Molded in a soft light-grey plastic, the F9C-2 provides good fabric detail on the wings, and a cockpit with molded-on detail that would benefit from detailing with scratchbuilt throttle and other parts.

      The decal sheet provides serials for all six F9C-2s, and markings for both the “Akron” and “Macon” aircraft units. 

     There is some hope that the F9C-2, along with the rest of the line of kits, will be put back into production and re-released in the future, now that the company has been purchased by a new owner.


     Having taken every opportunity over the past 30 years to not buy this kit while it was in production, I became nostalgic for it last year when the company went out of business, but was not terribly interested in paying eBay prices for it.  When the late lamented Tony & Addie’s Hobby Lobby went out of business this past March, Tony put out several kits he had kept in his personal stash, offering them at original prices.  There were several Williams Brothers kits, including this F9C-2, all priced at $19.85, and I took the opportunity to pick up this Sparrowhawk, the P-35, and the GeeBee Model Z.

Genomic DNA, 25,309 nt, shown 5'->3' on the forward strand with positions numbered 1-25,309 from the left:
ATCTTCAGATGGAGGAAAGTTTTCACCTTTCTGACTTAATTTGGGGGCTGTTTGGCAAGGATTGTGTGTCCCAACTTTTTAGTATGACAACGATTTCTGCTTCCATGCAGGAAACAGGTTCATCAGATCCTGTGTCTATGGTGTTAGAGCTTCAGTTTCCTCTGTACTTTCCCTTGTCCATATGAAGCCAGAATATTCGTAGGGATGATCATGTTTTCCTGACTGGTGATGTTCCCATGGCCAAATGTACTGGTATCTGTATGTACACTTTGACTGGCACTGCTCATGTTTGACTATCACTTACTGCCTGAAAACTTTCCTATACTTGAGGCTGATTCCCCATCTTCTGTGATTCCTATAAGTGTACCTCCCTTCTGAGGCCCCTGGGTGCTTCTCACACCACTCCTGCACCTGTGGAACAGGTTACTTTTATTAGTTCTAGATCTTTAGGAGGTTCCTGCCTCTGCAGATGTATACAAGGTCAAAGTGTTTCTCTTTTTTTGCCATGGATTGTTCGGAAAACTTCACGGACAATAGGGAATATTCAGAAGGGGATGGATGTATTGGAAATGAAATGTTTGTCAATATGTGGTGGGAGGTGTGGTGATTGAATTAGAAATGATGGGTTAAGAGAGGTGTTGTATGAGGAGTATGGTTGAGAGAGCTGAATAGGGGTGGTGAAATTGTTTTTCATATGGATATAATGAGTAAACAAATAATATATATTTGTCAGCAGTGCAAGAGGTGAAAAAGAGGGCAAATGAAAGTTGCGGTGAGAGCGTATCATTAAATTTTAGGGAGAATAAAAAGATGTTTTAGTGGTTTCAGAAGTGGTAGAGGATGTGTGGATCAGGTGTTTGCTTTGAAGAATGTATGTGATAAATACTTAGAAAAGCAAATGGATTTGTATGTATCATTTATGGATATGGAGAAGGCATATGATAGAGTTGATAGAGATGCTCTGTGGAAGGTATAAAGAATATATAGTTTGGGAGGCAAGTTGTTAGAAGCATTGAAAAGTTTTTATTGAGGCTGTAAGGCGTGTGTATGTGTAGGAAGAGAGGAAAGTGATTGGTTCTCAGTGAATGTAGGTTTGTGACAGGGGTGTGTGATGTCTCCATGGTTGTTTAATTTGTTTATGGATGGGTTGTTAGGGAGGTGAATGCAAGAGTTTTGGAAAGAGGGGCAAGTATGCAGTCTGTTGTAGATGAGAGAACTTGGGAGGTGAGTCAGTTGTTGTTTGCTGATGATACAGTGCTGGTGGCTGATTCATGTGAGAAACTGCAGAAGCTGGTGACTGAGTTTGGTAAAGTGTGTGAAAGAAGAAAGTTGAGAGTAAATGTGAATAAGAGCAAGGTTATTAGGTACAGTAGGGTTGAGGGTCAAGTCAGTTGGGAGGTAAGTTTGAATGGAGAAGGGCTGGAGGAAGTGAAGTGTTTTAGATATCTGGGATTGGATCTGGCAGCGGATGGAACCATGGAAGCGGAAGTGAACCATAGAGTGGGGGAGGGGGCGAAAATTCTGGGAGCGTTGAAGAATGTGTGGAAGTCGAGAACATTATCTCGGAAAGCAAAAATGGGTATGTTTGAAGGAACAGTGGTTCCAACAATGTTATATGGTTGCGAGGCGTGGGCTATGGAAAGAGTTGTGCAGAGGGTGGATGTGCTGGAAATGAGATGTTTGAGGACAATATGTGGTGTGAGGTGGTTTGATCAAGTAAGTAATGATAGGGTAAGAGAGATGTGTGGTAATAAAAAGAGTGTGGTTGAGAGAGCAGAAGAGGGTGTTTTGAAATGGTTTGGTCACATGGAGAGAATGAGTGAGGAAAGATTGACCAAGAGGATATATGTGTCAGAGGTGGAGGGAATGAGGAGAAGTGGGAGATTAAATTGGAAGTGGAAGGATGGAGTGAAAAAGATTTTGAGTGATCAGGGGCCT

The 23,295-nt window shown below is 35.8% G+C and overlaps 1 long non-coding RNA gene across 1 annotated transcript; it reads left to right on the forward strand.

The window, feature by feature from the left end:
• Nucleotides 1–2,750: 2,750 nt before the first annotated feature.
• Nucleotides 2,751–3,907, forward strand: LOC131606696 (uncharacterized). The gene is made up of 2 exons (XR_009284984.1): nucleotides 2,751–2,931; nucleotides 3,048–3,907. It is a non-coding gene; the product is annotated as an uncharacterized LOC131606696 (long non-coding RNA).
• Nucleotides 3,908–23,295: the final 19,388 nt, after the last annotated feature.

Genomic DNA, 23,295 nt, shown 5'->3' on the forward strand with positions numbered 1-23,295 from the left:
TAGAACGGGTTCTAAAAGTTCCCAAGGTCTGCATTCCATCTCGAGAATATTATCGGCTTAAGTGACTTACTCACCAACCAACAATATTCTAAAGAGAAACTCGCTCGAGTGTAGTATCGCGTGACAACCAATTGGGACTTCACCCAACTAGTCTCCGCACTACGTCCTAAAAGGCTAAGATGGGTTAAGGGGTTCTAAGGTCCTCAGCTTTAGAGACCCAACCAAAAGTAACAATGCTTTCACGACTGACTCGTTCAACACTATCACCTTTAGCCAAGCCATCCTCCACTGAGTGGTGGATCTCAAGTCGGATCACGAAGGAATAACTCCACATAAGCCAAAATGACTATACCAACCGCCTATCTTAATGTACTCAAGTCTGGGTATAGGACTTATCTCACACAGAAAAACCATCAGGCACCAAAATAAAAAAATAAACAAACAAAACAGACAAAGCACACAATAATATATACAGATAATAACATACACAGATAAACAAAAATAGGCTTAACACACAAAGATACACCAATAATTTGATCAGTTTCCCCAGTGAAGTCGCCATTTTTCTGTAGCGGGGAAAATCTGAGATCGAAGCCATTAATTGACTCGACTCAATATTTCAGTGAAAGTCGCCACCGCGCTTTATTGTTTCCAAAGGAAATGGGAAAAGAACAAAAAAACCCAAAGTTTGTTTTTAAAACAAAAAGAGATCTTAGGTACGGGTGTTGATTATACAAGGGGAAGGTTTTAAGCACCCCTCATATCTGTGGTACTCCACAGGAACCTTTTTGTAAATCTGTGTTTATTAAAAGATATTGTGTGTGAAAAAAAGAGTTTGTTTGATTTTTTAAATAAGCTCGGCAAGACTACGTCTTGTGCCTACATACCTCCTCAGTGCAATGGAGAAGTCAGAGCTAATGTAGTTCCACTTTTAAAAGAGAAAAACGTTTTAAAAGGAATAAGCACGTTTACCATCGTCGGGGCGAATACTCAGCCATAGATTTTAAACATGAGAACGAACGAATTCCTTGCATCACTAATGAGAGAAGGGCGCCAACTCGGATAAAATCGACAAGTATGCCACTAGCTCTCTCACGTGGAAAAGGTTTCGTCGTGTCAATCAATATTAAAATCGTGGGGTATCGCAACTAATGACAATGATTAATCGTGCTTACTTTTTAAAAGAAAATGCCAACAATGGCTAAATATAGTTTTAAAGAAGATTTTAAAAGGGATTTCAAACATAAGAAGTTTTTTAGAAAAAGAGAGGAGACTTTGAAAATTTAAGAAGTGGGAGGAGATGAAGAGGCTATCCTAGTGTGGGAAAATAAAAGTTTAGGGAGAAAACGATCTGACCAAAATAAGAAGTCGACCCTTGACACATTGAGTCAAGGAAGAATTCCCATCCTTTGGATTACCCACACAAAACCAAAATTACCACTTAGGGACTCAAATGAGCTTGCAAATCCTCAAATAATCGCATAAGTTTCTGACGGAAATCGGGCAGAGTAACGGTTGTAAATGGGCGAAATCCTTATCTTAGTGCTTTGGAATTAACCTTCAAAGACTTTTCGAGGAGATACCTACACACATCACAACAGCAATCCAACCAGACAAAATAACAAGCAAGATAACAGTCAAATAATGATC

Opening the box, I realized I had purchased the kit at exactly the right time, since I now had 14 years’ experience building difficult Eastern European limited-run kits, which meant that the “difficult” description of this kit would not be that personally problematic.

      Once I cleaned up the flash from the parts, I proceeded to assemble the wings, which went together easily.  I then started on the fuselage.  The cockpit is quite basic, and I supplemented things with a scratchbuilt throttle better than the part provided in the kit, and the kit seat from a Trumpeter P-40B that was the right size and looked a lot better than what was in the kit. I also attached the forward part, where the engine fitted.

      Looking at how the model would be marked, I decided it would be a good idea to assemble the cowling and the engine, so that I could attach the cowling to the fuselage for painting.